Alliance of Citizens for Edmonds says it is returning to its roots

ACE (Alliance of Citizens for Edmonds), a nonpartisan citizen group, has announced organizational changes that it said reflects its commitment to its members and broader goals.

In a Monday press release, ACE said that it has returned to its original mission of conducting research and advising citizens and government officials on important issues, with the goal of retaining the residential, small town atmosphere of Edmonds and protecting Edmonds “from the type of development that is detrimental to the community and its natural environment.”

In pursuit of that goal, ACE membership voted at a special meeting on Monday, Dec. 21, to return to a membership-elected Board of Directors and — citing possible conflicts of interest with ACE goals — to disqualify current Edmonds City Councilmembers and department directors from serving on the board.

Councilmembers and department directors can, at this time, continue as general members of ACE, but must recuse themselves from participating on issues coming before the council or directing ACE agendas, the press release said.

The membership also elected Dr. Michelle Dotsch as its new president. She replaces 2020 president and long-time active ACE member Damian King, who expressed strong support for the member-proposed changes and will continue to stay active on the ACE Board as Secretary.

“ACE has reaffirmed its commitment to be the needed voice for residents concerned about what is happening in Edmonds,” Dotsch said.

The work of the Edmonds Housing Commission will likely be one of the defining issues for Edmonds in 2021, Dotsch said.

“It is vital that the citizens of Edmonds understand the scope of what the Housing Commission may make in its final proposals, everything from abolishment of single-family zoning to increasing local taxes to subsidize housing,” she said. “Residents will hold different opinions about how to address a need for more varied housing, but one thing is for sure, they need information based on sound and thorough research on the issues.”

Dotsch said the focus on research — and advising citizens and elected officials on the best way forward — has been ACE’s mission since its founding. Restoring ACE’s membership-elected board will mean that ACE can take active positions on issues such as housing, code changes, zoning and transparency in government, she said.

“I promise to work hard for Edmonds with an eye firmly on ACE goals to protect our small-town residential feel,” Dotsch said, “goals which have served this organization well through various challenges to our community and guided us in engagements with the city since 2004 and which are just as important, if not more so, as we head into 2021.”

After she was elected Dec. 21, Dotsch said: “I care about the future of Edmonds and the very real threat taking place as we meet tonight, a push by some to restyle Edmonds in an urban Seattle-inspired image.  The overwhelming majority of Edmonds’ citizens want to retain our charm and sense of community and certainly local control over our future.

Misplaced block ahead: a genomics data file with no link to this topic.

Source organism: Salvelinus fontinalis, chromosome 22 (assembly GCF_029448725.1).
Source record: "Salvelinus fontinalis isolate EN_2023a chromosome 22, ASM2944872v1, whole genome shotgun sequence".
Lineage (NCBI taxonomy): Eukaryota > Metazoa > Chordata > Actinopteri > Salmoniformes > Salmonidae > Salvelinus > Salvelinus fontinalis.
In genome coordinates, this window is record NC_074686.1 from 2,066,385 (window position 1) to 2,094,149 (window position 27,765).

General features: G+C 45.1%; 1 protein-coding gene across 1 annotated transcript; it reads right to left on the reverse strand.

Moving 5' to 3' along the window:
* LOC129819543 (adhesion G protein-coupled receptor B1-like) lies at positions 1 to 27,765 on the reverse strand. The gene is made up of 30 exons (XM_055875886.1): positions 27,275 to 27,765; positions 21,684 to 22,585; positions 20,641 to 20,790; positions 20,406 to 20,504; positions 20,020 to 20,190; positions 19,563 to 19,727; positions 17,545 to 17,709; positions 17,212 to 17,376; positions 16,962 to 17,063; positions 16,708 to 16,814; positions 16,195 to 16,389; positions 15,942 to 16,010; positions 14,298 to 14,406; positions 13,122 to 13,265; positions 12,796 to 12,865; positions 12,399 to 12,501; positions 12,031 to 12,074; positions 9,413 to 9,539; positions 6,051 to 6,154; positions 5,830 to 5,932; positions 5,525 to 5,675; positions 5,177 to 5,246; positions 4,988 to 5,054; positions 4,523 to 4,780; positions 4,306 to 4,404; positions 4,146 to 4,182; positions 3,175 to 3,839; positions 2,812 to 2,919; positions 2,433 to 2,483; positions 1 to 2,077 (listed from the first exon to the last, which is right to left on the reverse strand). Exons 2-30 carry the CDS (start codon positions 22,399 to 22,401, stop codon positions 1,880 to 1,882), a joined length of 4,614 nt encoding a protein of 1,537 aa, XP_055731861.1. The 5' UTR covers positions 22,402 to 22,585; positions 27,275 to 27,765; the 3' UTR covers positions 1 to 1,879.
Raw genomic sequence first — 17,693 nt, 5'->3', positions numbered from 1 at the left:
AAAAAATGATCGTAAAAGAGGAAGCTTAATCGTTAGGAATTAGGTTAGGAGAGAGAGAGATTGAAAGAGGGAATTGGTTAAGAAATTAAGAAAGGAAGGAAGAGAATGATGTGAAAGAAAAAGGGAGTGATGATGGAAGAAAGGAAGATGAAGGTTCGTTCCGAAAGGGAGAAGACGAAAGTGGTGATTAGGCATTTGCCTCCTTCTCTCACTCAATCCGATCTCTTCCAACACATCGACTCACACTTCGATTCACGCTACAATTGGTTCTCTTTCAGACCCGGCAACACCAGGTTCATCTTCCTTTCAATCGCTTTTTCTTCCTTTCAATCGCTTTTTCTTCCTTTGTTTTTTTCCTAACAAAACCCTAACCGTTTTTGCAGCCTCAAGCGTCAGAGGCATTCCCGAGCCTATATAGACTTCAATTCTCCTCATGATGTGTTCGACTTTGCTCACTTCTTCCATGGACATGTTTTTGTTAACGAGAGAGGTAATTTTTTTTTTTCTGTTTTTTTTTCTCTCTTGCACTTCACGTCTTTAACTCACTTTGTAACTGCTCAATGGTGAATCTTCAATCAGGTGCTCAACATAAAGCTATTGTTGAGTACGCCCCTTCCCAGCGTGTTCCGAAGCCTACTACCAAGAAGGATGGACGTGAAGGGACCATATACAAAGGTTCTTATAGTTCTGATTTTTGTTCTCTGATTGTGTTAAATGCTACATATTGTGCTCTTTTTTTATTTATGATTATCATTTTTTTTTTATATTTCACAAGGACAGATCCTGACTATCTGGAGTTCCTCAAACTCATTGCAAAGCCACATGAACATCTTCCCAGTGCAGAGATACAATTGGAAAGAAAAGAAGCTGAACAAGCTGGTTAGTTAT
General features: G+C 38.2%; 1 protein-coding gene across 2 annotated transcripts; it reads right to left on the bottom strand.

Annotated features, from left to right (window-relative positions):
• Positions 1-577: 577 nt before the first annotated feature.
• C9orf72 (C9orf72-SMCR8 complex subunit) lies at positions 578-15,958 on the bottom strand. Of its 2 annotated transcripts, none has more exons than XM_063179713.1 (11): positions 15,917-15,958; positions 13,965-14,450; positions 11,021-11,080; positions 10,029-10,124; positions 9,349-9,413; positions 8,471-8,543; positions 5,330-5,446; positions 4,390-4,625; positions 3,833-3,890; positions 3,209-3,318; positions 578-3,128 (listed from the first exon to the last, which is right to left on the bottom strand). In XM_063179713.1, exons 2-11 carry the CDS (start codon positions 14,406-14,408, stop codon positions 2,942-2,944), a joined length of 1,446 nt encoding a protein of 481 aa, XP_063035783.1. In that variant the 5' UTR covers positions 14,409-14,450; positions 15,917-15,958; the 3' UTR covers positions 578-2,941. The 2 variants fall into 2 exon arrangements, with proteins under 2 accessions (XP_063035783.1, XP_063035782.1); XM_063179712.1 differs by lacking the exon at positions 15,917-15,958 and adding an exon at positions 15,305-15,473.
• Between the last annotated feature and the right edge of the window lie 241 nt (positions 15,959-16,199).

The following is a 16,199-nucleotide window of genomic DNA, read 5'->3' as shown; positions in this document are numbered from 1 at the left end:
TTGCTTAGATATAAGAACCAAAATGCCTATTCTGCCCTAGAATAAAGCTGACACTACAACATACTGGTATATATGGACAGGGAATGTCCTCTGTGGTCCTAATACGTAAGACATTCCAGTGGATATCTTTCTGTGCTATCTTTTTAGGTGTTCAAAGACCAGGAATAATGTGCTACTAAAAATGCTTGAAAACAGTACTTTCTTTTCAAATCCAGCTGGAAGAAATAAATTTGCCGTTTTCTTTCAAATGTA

“One of the things I love about Edmonds is that her people, long-time residents and newly planted ones, care so deeply and are not afraid – they will speak up and get engaged when it matters. You may feel that your voice has recently been ignored, but all your voices do truly matter.”

“ACE will be a true nonpartisan group willing to connect, debate and engage, while being respectful of one another. I believe ACE will be a beacon of light for Edmonds and will once again return to championing the voice of our citizens. Our commitment is to responsible research and timely, effective input to our council and staff,” Dotsch said.

If you are interested in joining ACE, visit www.aceedmonds.org.

  1. In the early 80″s there was a neighborhood organization, Action Council for Esperance (ACE), is this a newer rendition? We walked and petitioned the Snohomish County to not sell the Esperance School property and instead create a park. And, use the old peat bog topsoil business property as a park rather than a maintenance facility in a residential neighborhood.

  2. When I clicked on the link to the ACE website, my computer warned me that it was not safe. Needless to say, I closed the page immediately. I’d like to know more about ACE, and perhaps to even join the organization, but I’m not willing to browse an unsafe website. I suspect that most people would share my feelings about this. Perhaps the ACE website manager could find a way to fix this problem?

  3. Hi Diana, The “not secure” message seems to be associated with accessing the site via the link provided. If “Alliance of Citizens for Edmonds” is Googled and the site is entered in that way, then the “not secure” message is not encountered.

  4. Looking forward to seeing more Edmonds residents join ACE and get involved in supporting and working to improve and maintain our city.

  5. I bet the Indigenous People that lived here wish there was an ACE around 135 yrs ago to keep white folks from destroying their forested land and fishing grounds to build homesteads and polluting saw mills on. But yet how short sighted we are…

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